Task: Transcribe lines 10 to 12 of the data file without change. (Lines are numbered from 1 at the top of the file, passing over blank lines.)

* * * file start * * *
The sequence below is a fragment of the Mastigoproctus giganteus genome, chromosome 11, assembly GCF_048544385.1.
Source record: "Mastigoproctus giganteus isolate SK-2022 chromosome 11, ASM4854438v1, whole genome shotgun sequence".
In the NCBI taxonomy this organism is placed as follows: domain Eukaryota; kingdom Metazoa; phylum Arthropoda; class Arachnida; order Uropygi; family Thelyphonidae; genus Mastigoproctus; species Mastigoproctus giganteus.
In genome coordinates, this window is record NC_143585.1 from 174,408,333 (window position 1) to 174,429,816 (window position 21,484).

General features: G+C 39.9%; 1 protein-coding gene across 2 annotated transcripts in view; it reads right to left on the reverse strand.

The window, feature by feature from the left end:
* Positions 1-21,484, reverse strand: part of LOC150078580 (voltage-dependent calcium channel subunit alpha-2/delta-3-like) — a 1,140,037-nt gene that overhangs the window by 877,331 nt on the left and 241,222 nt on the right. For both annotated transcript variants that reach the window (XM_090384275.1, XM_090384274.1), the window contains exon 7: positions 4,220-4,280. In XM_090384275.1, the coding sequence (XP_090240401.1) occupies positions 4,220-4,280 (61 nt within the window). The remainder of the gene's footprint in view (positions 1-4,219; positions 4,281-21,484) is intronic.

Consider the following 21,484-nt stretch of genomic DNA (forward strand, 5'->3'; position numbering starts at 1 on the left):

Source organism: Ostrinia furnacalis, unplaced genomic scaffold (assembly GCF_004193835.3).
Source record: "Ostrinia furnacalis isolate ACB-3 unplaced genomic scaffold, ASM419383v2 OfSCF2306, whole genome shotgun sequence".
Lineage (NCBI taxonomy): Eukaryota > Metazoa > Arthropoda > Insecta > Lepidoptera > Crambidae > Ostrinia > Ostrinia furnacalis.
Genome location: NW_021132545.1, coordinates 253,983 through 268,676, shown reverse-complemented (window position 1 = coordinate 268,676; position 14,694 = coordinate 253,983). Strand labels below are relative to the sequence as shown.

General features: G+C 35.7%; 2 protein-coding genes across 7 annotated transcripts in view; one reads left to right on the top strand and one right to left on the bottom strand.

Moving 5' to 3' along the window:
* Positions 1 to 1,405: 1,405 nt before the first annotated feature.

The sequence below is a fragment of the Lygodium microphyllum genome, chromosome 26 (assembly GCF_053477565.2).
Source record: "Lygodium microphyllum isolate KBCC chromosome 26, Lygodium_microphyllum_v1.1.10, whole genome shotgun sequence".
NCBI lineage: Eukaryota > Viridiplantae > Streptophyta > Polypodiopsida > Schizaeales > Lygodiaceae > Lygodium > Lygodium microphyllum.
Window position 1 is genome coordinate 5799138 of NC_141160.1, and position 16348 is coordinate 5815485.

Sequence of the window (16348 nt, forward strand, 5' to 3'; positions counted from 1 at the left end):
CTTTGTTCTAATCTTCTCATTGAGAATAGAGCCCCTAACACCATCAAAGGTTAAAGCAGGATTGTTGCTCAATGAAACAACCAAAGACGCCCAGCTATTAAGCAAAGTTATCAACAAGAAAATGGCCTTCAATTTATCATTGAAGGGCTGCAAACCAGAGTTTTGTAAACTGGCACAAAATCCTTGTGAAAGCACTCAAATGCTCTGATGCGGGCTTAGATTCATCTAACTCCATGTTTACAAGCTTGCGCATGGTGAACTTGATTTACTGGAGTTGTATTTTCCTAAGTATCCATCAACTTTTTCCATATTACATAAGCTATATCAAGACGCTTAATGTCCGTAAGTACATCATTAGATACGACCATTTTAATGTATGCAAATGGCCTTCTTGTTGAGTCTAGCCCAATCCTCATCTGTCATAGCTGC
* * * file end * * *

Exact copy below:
Source record: "Ostrinia furnacalis isolate ACB-3 unplaced genomic scaffold, ASM419383v2 OfSCF2306, whole genome shotgun sequence".
Lineage (NCBI taxonomy): Eukaryota > Metazoa > Arthropoda > Insecta > Lepidoptera > Crambidae > Ostrinia > Ostrinia furnacalis.
Genome location: NW_021132545.1, coordinates 253,983 through 268,676, shown reverse-complemented (window position 1 = coordinate 268,676; position 14,694 = coordinate 253,983). Strand labels below are relative to the sequence as shown.